The San Diego Union-Tribune
Right around spring training time a few years ago, we ran a saying the oldest Little League in our county was dying. The league was in an impoverished area; it had no sponsors; there was little parent involvement. Worst of all, the managers, some of whom had been involved for more than 30 years, were getting too old to continue. Their average age was 66.
It was a good story. A tear-jerker. It touched on such salient sociological questions as drugs, crime, changing demographics and the breakdown of family values. But none of those questions were as important to the readers as this one: whom do you call to offer help? All they could do was call the newspaper. We were overwhelmed and scrambled to route them to the right people. When the dust settled, all 12 teams had sponsors and new uniforms and new coaches and the league had $8,000 in the bank.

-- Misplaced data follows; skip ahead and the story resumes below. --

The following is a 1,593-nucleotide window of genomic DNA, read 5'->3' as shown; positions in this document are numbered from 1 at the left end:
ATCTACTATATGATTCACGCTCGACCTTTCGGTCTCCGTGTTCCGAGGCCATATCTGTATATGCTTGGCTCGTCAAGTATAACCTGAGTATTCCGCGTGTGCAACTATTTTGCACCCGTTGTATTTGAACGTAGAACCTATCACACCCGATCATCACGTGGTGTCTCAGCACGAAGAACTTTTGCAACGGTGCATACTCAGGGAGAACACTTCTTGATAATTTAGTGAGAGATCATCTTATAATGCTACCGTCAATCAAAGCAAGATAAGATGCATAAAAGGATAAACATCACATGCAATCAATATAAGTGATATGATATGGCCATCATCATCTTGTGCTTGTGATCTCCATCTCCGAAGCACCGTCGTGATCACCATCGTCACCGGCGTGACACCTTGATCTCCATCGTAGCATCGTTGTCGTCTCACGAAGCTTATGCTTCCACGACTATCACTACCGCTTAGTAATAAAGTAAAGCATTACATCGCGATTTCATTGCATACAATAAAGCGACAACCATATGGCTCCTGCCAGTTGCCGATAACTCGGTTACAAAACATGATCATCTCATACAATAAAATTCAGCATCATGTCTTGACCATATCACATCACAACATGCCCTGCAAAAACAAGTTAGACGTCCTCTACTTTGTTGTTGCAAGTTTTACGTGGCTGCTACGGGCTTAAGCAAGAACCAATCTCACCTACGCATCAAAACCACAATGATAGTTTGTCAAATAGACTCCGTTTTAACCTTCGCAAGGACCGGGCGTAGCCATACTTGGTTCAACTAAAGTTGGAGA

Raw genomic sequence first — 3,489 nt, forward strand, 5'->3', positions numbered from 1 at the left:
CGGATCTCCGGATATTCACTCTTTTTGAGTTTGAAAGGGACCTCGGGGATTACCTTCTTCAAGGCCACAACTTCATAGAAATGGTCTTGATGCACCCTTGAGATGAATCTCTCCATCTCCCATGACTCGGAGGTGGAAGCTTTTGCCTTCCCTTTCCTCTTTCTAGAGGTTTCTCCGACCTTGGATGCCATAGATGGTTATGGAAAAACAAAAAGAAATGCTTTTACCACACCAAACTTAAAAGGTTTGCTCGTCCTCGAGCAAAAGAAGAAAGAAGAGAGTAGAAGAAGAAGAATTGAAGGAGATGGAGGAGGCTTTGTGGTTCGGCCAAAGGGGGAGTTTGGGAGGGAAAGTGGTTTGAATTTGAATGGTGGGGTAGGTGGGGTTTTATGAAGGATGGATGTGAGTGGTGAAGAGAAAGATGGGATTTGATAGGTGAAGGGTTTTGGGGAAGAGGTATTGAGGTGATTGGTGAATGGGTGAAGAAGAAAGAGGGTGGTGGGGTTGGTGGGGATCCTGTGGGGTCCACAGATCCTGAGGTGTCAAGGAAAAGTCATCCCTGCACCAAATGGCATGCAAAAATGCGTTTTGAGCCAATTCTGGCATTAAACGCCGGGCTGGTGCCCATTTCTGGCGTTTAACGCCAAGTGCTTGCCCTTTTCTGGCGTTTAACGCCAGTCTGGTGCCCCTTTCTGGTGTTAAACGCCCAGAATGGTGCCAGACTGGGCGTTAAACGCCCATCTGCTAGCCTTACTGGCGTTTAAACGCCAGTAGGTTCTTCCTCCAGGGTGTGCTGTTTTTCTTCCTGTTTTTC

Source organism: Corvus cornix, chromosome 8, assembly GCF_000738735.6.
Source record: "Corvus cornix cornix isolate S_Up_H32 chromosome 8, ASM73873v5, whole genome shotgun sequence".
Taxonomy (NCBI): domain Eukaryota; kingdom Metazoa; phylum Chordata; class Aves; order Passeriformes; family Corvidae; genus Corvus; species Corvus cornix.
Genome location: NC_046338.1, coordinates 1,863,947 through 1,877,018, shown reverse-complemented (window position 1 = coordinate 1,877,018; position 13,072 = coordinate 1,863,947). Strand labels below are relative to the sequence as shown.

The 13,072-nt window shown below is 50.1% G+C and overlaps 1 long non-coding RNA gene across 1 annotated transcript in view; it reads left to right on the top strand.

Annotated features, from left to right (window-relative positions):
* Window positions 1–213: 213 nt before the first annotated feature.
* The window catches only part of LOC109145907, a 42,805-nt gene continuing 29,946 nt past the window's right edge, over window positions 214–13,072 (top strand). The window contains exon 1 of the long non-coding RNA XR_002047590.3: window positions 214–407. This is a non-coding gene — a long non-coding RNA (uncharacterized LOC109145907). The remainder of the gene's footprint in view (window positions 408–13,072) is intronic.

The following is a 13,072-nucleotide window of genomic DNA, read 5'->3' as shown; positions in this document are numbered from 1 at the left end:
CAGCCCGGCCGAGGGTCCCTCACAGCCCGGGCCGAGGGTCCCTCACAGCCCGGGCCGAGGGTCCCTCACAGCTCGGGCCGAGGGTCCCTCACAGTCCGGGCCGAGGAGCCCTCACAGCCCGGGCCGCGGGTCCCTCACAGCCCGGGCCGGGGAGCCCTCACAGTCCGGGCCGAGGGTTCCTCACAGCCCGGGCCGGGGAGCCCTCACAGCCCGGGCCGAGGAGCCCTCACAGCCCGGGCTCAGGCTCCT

The league wasn't the only beneficiary. The paper learned several valuable lessons. Among them: we weren't as smart as we thought we were.
"Dialogue" has become a trendy word these days, but it's a valuable one when it means talking to and listening to your community. We got the Little League story and stopped there. The readers didn't. They were affected by the story and they wanted help dealing with it. If the newspaper had "dialogued" better, we would have known that.
Over the years, The Union-Tribune has taken this lesson to heart. We discuss more; we listen more. It began formally in 1975 when The Union appointed one of journalism's first ombudsmen. Our …